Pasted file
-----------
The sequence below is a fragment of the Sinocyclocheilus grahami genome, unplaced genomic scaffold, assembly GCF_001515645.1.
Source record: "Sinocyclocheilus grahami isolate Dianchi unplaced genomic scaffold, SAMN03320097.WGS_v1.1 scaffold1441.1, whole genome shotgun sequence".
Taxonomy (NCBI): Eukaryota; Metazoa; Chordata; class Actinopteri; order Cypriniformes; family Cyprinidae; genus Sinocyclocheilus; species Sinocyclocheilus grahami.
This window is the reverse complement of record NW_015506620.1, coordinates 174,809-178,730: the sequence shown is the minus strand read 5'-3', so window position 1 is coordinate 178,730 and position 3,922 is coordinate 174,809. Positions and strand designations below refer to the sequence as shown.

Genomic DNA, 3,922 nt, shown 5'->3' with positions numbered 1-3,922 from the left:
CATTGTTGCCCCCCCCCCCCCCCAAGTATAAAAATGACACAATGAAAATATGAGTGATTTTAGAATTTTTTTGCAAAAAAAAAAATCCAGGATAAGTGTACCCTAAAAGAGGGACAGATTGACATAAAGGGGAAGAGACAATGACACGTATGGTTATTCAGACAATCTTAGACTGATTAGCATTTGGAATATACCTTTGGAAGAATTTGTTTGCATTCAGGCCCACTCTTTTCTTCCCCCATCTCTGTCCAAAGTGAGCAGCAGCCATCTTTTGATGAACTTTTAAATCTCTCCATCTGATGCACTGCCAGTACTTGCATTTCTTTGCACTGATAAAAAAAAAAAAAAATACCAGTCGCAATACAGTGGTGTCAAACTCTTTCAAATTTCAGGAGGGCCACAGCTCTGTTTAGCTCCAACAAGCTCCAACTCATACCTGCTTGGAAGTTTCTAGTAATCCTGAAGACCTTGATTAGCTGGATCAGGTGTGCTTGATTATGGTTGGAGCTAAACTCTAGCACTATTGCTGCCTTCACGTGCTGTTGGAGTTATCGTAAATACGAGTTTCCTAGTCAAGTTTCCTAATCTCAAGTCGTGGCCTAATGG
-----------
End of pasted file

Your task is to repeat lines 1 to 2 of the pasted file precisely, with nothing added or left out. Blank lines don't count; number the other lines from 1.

The sequence below is a fragment of the Sinocyclocheilus grahami genome, unplaced genomic scaffold, assembly GCF_001515645.1.
Source record: "Sinocyclocheilus grahami isolate Dianchi unplaced genomic scaffold, SAMN03320097.WGS_v1.1 scaffold1441.1, whole genome shotgun sequence".